Why do so many startups fail?
The numbers are staggering. On average, 75% of venture-backed startups don’t make it, and most of them fall apart because of internal factors.
But what are those factors, and what actions can startup founders take to mitigate their risks as much as possible?
While most people look to the obvious points of failure – the inability to solve a market need, spreading themselves too thin and not focusing on core competencies, or scaling too early – there is another common point of failure. People problems.
That’s not to say that failure is because of the decisions or actions of the people within a startup. More than that, it’s a lack of structure, unhealthy work-life balance, and the wrong hires that can bring down even a strong startup with good funding.
Let’s take a closer look at what those people problems look like, why they are so pervasive in early stage startups, and how you can address them.
Hiring the Wrong People for the Job
Another huge issue faced by a lot of those 75% of startups that fail is the people hired for the job. In fact, CBInsights listed “not the right team” as their third most common reason for failure after studying the post-mortems of more than 100 failed startups.
This could be someone with the wrong skillset for their position, conflict between decision makers, lack of HR resources to build a cohesive team, or any number of challenges that can make a team less efficient and less effective.
The irony of this situation is that it’s not always the “people” at fault. Sure, there may be conflicts or poor skill fits, but just as often, founders are focused on engineering and sales above and beyond their team. They neglect to focus on organizational design and how it can impact the individuals who actually have to do the work.
Some of the most common issues here include:
- Friends and Family – Young co-founders flush with cash are often tempted to bring in friends and family to fill those early roles. Whether these people are qualified or not, concerns over nepotism, how to discuss performance problems, and the inevitable stress of having to fire those who they have personal relationships with can create unnecessary tension in the company.
- Hiring the Wrong People – Vetting, recruiting, and hiring is a complex process that requires a lot of attention. Founders are often eager to fill positions quickly, but there’s a real risk of speeding through the vetting process. New hires might be a wrong fit culturally or in terms of skill set, creating even more work in the future. The value of impartial human resources to hire new staff cannot be overstated.
Promoting People Who Aren’t Ready
Startups can grow fast. When you’re onboarding dozens of new staff in just a few months, you need leaders you can trust ready to lead them.
There are two paths here, and both can result in unpleasant outcomes if not addressed.
- You upgrade existing positions being held by people who aren’t ready for the next level. Your marketing manager may not be ready for the responsibilities of CMO and your accountant doesn’t have experience with the strategic decisions of a CFO.
- You promote your top individual contributors to management and hope that their talents translate to leadership skills.
The key here is to prepare for these situations as much as possible and provide the resources these individuals need to succeed. Companies grow fast, so start thinking about how best to manage change as you grow now rather than learning the hard way.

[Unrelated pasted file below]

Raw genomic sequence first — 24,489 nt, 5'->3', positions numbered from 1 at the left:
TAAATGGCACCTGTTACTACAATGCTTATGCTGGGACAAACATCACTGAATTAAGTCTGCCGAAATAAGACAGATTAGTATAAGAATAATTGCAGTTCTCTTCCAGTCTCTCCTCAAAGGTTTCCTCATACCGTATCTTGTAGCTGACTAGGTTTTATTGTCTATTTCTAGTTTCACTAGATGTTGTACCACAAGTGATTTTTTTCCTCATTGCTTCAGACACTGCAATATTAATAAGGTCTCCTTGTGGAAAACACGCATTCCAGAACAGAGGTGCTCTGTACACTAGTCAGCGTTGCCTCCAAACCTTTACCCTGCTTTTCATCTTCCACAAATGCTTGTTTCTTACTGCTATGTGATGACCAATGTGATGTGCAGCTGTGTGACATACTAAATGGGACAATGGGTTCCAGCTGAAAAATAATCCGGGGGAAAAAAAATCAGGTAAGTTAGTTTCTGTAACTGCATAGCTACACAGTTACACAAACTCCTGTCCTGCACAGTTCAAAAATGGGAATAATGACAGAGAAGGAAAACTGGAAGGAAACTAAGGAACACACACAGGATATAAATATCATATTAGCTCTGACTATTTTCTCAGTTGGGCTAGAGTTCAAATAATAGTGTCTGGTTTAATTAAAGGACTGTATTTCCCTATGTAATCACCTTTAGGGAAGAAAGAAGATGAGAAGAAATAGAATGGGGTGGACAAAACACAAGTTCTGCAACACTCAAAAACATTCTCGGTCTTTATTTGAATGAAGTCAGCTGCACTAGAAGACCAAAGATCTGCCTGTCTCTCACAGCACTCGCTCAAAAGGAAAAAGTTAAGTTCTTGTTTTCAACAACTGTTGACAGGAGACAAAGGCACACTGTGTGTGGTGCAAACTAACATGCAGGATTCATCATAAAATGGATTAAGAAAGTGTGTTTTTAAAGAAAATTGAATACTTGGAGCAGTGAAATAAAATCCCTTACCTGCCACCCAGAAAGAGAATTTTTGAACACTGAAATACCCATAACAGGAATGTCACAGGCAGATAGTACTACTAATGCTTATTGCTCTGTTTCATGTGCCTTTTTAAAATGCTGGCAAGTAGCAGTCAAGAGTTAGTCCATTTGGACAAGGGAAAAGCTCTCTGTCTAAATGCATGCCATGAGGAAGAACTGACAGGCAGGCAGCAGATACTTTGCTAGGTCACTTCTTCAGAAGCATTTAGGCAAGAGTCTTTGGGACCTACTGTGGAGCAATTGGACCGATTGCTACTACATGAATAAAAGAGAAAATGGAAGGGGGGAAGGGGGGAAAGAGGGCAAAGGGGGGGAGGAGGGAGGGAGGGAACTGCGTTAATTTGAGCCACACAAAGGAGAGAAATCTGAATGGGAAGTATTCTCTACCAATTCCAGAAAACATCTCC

For instances when you do promote someone you worry may not be ready, provide them with as many resources as possible to help them succeed. Find them a mentor internally or hire a coach who can guide them through the process of learning to manage others. The more you invest in people at this stage, the more likely they are to succeed as they grow into their new role.
The research suggests that solo founders are less successful and take longer to grow their businesses. And yet there are still a large number solo founders each year who insist on going it alone.
According to the Startup Genome Project, co-founder teams are significantly more successful on average and achieve that success much faster. A balanced team that features both sales and technology expertise, for example, sees 2.9 times more user growth than an unbalanced team or a solo founder.
A one-person team has to work harder, fight through adversity…alone, and frequently lacks the perspective and self-awareness to know when things aren’t going in the right direction. Ego is more likely to get in the way of smart business decisions, and there is no co-founder to cover or complement weak spots.
In short, it rarely works.
The Lone Wolf founder may struggle to succeed, but that doesn’t mean any old co-founder will increase the likelihood of success.
Plenty of startups have been torpedoed when the relationship between co-founders starts to sour. And it can manifest in a lot of ways, many of which should be discussed as early as possible in the life of the company. We recently presented a webinar on this topic with Justin Kan, founder of Twitch and current CEO of Atrium, available as a replay here.
Managing People Problems Is a Core Requirement in Your Business
Startup founders have a lot on their plates. Building a product that solves the problems of their target market. Wooing investors to back and help build the company. Growing the company through new user acquisition. Just to name a few.
These are the most common benchmarks against which success is measured, but even when all three of these things fall into place, startups can fail due to people problems. Invest in your culture early, spend time evaluating your organizational growth plan, and work on your relationships consistently to ensure you have a strong foundation on which your company can grow and thrive.